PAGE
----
Art | Phantom's influence can't be masked

LEADING MAN: The Ghost Who Walks His Dog, by Michael Bell, being hung for the Phantom Art Show. Picture by Simone De Peak
LEADING MAN: The Ghost Who Walks His Dog, by Michael Bell, being hung for the Phantom Art Show. Picture by Simone De Peak

One of the earliest exhibitions at the new Newcastle Region Art Gallery in 1977 was Ghost Who Walks Never Can Die, a Pop Art inspired show in which a large group of artists, including Richard Larter, Garry Shead, Phillipe Mora and Martin Sharp, focused their creative energy on the popular comic book character, The Phantom.

The Phantom, (Ghost who walks) was created by American cartoonist Lee Falk over 80 years ago, a few years after his hugely successful Mandrake the Magician hit the news-stands and three years before Bob Kane’s Batman scaled the skyscrapers of Gotham City. Although the world’s first crime fighter to don a figure-hugging body-suit came  from Bengalla, (the fictitious African/Indian country not the coal mine) he was an instant planetary success. In Australia, The Phantom is the longest-running comic in publication. It is the only country where the 1996 movie adaptation was not a commercial flop.

Forty years after the original exhibition one of the artists from that show, Peter Kingston, has joined once more with local popular culture guru and fellow Phantom devotee Dietmar Lederwasch to bring together the work of over 50 artists for the ever-evolving The Phantom Show at the Newcastle Art Gallery. It is testimony to The Phantom’s ongoing appeal to artists and public alike that there are now more than 200 pieces in this exhibition.

Local artists are major contributors to the project, including Michael Bell, Dallas Bray, Chris Capper, Dino Consalvo, James Drinkwater, Ron Hartree, Aleta Lederwasch, Dietmar Lederwasch, Claire Martin, John Morris, Lezlie Tilley, Peter Tilley, John Turier and Graham Wilson. They have applied their individual styles and approaches to create a complex, largely light-hearted and joyful exhibition of super-heroic adventure interlaced with snippets of domestic life, contemporary politics, erotica and re-assessment of the central character’s position in a post-colonial world.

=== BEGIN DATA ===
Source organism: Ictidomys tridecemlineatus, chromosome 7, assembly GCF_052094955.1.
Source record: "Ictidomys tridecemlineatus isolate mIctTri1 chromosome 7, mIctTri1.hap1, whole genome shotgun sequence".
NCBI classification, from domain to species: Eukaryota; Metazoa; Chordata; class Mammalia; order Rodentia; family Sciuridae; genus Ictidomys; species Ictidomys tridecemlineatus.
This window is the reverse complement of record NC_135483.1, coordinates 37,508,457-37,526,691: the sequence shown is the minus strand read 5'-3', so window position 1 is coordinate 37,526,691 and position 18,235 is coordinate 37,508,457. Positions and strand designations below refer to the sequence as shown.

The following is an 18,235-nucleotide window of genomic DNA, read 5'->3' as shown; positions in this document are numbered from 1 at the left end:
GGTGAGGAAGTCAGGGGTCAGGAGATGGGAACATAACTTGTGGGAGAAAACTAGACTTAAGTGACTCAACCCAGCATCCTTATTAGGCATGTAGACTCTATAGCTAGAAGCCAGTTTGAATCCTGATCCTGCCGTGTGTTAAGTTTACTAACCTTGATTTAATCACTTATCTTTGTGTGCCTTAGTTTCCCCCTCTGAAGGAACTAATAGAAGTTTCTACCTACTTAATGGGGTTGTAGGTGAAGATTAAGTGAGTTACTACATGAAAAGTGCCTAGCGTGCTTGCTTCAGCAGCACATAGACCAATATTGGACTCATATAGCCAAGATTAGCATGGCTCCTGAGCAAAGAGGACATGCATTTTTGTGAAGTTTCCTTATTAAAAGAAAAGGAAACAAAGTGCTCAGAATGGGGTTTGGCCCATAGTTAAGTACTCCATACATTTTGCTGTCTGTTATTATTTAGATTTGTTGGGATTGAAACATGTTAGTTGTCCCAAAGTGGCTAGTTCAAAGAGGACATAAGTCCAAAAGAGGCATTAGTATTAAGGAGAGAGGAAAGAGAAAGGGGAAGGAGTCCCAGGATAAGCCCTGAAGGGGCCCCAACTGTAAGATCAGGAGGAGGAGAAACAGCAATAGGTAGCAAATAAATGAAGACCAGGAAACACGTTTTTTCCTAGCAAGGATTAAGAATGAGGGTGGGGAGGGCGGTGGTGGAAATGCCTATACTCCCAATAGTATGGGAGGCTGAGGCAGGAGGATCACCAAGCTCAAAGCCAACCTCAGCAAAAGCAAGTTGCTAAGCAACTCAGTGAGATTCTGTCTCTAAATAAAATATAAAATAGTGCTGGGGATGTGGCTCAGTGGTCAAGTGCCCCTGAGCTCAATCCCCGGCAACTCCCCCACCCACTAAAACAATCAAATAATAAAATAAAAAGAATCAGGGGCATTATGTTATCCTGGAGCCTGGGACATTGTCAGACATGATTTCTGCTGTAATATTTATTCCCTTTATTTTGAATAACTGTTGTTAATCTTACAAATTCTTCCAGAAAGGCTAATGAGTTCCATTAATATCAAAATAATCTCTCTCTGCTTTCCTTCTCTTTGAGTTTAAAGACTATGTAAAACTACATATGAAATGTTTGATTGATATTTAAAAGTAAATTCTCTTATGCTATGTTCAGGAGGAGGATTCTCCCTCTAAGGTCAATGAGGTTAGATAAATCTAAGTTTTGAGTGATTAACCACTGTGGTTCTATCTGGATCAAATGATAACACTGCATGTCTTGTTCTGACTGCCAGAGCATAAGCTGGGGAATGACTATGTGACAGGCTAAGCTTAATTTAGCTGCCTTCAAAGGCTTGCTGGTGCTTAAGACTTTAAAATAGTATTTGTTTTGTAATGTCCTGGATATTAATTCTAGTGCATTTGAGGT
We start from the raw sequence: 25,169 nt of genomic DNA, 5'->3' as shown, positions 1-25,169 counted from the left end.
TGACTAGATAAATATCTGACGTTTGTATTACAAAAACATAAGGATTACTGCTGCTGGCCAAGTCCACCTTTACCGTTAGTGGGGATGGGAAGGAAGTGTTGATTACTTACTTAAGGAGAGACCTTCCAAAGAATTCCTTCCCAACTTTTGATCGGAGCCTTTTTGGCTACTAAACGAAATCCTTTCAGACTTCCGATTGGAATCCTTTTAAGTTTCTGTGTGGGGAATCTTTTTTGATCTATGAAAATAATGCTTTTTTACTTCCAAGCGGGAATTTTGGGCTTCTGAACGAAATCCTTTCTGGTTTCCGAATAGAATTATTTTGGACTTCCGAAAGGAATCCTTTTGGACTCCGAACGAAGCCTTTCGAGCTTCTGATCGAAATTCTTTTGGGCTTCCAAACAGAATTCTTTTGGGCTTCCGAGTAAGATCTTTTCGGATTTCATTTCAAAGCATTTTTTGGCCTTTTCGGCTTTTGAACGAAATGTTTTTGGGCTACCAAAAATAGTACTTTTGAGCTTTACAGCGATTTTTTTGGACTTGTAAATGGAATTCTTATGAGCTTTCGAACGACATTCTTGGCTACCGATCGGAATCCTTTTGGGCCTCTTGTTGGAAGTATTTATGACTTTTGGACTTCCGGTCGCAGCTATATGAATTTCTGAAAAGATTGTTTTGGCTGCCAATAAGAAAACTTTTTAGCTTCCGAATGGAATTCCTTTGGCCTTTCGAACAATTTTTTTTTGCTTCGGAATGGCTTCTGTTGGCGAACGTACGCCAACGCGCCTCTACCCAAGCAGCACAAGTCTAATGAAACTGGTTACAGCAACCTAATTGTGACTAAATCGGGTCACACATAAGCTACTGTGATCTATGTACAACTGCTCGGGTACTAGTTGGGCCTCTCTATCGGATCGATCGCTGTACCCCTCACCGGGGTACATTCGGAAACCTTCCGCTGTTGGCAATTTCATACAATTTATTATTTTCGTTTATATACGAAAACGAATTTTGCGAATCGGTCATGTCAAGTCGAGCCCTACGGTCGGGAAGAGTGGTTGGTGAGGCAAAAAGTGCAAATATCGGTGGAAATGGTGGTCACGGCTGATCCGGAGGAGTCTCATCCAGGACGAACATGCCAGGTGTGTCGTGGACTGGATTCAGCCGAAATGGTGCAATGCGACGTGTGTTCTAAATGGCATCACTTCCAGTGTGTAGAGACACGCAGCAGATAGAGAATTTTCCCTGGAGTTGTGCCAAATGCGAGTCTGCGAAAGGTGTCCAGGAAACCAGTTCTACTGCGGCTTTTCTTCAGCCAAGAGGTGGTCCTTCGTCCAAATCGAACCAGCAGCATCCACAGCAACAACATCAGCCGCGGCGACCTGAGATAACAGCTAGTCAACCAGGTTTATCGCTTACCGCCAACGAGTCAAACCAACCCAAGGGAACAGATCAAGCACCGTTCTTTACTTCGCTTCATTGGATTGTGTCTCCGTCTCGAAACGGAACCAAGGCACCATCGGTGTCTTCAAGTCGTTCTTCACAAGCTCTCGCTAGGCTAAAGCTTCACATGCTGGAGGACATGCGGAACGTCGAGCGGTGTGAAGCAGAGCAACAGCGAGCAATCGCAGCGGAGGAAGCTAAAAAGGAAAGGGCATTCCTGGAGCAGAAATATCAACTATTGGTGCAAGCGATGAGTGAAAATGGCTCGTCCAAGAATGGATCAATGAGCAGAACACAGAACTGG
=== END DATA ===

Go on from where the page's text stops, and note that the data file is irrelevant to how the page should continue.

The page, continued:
Hamilton’s Gallery 139 and Acrux Gallery have combined to present Little, two wide-reaching exhibitions of small paintings, prints, ceramics, drawings, photographs and sculptural pieces from a large group of local artists at differing stages of their careers. Many young and emerging artists are represented, with their work hanging comfortably beside those of well-known artists such Vera Zulumovski, Edward Milan, Malcolm Sands, John Earle and Catherine Di Gravio. Despite the diminutive nature of the individual pieces these are two successful exhibitions where imaginative hanging gives every piece the space required to engage with the audience.


In Bennett Street, Hamilton, is Newcastle’s newest commercial gallery, Studio 21. It is owned by artist and designer Maryanne Walmsley, who also has work in the Little show. Her latest group exhibition Light/Weight introduces new artists to the local exhibition scene along with works from Gallery 139’s owner Ahn Wells and Acrux director Nadia Aurisch. Such mutually supportive collaboration between independent galleries helps to energise the sector for the benefit of artists, collectors and the public by developing expanding networks and encouraging increased interaction with the broader community. 


If you are visiting Sydney, head to Paddington and take in the exhibitions from two of Newcastle’s most prolific and progressive painters.

In Sydney A-Bridged at Janet Clayton Gallery, Dino Consalvo breathes new life into familiar images, exploring the bridges that span the city’s harbour and rivers from new perspectives, reducing the engineered landscape into boldly constructed, energetic paintings balanced by a calm and harmonious tonal palette.

Just around the corner, the window of the Olsen Gallery is ablaze with a massive forest fire from Peter Gardiner’s exhibition Apotheosis.

But, inside, the heat becomes an inferno of Dante proportions as the whole world burns. From observing lightning strikes and solitary, giant burning trees set against undefined old-world backgrounds and modernist houses exploding in a fire-ball, the viewer is engulfed by the awe-inspiring conflagration which seems to roar and fill the space with smoke.

Apotheosis is undoubtedly Gardiner’s highpoint, so far.

Peter Gardiner

Peter Gardiner

Catherine Di Gravio (detail).

Catherine Di Gravio (detail).